Operation "Joint Endeavour"

The controversy generated by Operation “Joint Endeavour” in the Republika Srpska demonstrates the need for NATO to better articulate the purpose, objectives and benefits of such initiatives.

By Mirjana Kosic

With the approaching NATO military exercise “Joint Endeavour 2009” due to take place from 4th-17th September in Kozara barracks near Banja Luka, the media in the Republika Srpska has increasingly reported on the supposed ‘real’ purpose and hidden motives underpinning NATO’s determination to hold such an exercise in Bosnia and Herzegovina. Though Derek Chappell, the Spokesperson at NATO HQ in Sarajevo, specified that such “a [major] communications interoperability exercise” will for the first time be organized in a non-member state as “a tribute to the efforts Bosnia and Herzegovina has made in the implementation of the defence reform in the past few years”, some political-military analysts in the Republika Srpska and Serbia have warned that the real intention behind the exercise is to exert political pressure on the Serb authorities. Coinciding with the time-frame for resuming and possibly finalising talks on constitutional reform announced by the High Representative, Valentin Inzko, this exercise will allegedly serve as a subtle demonstration of the power which NATO “has a tendency to use whenever sensitive decisions are to be made in certain countries”, according to several analysts. Other claims suggest that the exercise will provide NATO with an opportunity to identify and detect surveillance facilities in the Republika Srpska, with the ultimate goal of establishing its complete control over communication systems in Srpska.

Whilst the officials of the BiH Armed Forces dismissed these claims as ‘ungrounded’ and simply ‘rumours’, emphasising that this event is “an important step forward towards Bosnia and Herzegovina’s accession to NATO”, the President of the Serb National Movement, “The Choice is Ours”, Dane Cankovic, announced a series of protests in response to the forthcoming exercise, asserting that “armed NATO soldiers are not welcome in the Republika Srpska”.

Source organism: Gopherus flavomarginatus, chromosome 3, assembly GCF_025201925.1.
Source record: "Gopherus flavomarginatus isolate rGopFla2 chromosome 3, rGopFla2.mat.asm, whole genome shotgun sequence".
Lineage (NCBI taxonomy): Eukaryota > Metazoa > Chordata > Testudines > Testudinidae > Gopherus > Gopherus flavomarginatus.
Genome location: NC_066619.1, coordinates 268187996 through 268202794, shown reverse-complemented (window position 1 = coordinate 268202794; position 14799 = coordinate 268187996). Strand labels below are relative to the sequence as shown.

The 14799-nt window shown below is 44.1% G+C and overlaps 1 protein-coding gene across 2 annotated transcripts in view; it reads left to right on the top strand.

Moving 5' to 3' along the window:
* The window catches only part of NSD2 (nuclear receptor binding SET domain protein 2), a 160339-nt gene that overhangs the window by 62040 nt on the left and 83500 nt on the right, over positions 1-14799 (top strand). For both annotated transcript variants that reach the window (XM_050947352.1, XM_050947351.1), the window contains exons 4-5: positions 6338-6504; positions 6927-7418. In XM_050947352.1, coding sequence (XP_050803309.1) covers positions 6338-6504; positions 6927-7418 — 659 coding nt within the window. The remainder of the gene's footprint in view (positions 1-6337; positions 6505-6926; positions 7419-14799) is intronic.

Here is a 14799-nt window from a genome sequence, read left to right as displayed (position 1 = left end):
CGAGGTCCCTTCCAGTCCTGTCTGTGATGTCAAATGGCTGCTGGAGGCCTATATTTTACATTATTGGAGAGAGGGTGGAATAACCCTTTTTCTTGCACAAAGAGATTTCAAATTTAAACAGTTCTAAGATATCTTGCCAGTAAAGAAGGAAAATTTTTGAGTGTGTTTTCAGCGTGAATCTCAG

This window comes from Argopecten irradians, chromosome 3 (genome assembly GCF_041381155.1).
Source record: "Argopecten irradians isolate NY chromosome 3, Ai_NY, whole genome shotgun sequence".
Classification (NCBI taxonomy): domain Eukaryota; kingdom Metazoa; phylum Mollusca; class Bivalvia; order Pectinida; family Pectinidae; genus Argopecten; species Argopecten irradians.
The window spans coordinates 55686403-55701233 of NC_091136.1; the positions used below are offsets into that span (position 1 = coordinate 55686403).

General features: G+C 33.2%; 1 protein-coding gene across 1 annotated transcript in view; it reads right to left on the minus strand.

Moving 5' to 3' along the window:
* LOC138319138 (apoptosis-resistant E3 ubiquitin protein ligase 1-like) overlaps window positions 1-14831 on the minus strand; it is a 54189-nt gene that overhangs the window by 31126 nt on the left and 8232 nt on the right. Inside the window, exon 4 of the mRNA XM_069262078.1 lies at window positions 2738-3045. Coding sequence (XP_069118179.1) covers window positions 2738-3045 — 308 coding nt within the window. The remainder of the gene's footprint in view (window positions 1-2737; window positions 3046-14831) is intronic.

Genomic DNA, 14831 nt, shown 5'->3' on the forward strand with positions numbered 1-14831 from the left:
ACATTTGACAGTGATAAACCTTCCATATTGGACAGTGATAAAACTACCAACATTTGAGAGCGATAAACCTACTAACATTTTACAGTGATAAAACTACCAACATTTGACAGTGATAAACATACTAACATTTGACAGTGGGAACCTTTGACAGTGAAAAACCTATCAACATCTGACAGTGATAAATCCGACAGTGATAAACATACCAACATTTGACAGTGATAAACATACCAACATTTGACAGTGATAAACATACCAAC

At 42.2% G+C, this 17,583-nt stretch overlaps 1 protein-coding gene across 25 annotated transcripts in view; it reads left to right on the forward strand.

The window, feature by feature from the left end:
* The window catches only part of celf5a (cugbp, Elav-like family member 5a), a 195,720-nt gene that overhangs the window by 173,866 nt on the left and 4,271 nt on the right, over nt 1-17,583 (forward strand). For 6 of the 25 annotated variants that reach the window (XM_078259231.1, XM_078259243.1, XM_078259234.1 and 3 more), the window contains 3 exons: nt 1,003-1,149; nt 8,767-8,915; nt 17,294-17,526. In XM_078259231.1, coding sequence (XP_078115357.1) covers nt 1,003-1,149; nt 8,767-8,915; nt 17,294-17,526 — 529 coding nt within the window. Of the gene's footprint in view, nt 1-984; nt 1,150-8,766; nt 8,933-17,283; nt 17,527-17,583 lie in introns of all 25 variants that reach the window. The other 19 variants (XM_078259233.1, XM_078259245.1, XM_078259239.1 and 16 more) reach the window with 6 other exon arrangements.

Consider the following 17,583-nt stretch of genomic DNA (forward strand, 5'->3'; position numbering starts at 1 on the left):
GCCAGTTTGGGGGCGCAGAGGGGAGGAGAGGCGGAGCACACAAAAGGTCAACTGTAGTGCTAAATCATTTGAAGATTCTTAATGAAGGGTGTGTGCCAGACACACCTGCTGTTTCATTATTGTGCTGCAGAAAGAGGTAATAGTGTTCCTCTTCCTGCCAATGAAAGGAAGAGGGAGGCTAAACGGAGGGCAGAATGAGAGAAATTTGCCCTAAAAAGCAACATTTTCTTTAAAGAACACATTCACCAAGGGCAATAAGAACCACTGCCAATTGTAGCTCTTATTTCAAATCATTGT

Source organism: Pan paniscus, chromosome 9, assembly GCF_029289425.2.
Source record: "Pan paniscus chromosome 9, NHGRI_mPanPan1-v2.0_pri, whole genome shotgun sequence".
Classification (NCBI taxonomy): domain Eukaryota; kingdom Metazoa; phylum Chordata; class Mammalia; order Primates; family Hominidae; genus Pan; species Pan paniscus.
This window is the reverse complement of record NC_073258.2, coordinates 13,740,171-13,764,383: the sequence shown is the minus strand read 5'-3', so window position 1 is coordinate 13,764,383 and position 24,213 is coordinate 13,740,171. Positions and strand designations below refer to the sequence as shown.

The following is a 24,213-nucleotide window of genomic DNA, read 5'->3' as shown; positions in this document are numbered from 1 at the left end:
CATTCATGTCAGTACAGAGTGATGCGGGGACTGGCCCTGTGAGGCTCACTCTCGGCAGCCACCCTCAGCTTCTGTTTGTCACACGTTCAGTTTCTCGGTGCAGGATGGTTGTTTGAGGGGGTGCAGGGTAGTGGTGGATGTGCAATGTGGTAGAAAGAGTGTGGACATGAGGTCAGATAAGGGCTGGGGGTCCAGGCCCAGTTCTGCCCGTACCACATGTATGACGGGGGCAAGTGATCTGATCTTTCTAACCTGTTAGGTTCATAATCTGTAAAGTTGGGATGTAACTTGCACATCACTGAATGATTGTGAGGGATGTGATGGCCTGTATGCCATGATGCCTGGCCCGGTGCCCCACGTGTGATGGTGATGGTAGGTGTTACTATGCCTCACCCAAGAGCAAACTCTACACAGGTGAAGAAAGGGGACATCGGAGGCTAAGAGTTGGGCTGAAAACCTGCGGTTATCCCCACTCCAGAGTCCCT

In order to placate the public and dismiss prevalent speculations, Petar Djokic, the Chairman of the Board for Security of the Republika Srpska National Assembly, said that though “this exercise will undoubtedly have further implications on relations within the region and Bosnia and Herzegovina itself”, he believes that “it should not be viewed as such, but rather as an attempt to make Bosnia and Herzegovina even safer through the assistance of NATO”. Djokic also reminded that Bosnia and Herzegovina has already been involved in activities within the Partnership for Peace Programme for several years and that he personally doesn’t think that “there is any conspiratorial thinking within NATO against the Republika Srpska or Bosnia and Herzegovina”.

Despite the recent agreement of Bosnia and Herzegovina’s respective political elites to jointly work towards its progress to Euro-Atlantic structures, reality demonstrates a somewhat different picture. Though regarded at the time as an ‘unprecedented, historic achievement’, the establishment of a single state-level Ministry of Defence and the professional military with a ‘common doctrine, training and equipment standards’, has not instilled an overwhelming feeling of confidence and stability amongst Bosnia and Herzegovina’s three major ethnic groups.

Whilst in other countries at least fractions of civil society are synchronised in their opposition or support to Euro-Atlantic integrations, Bosnia and Herzegovina’s example shows that there is no cohesive civil society capable or willing to recognise possible threats or opportunities as common. If NATO in Bosnia and Herzegovina is indeed working for “a better tomorrow and a stronger today”, in concert with national institutions and various other segments of society, they must in future jointly endeavour to better articulate the purpose, objectives and benefits of similar joint endeavours in order to prevent similar speculations and to avoid unnecessary antagonising public opinion.

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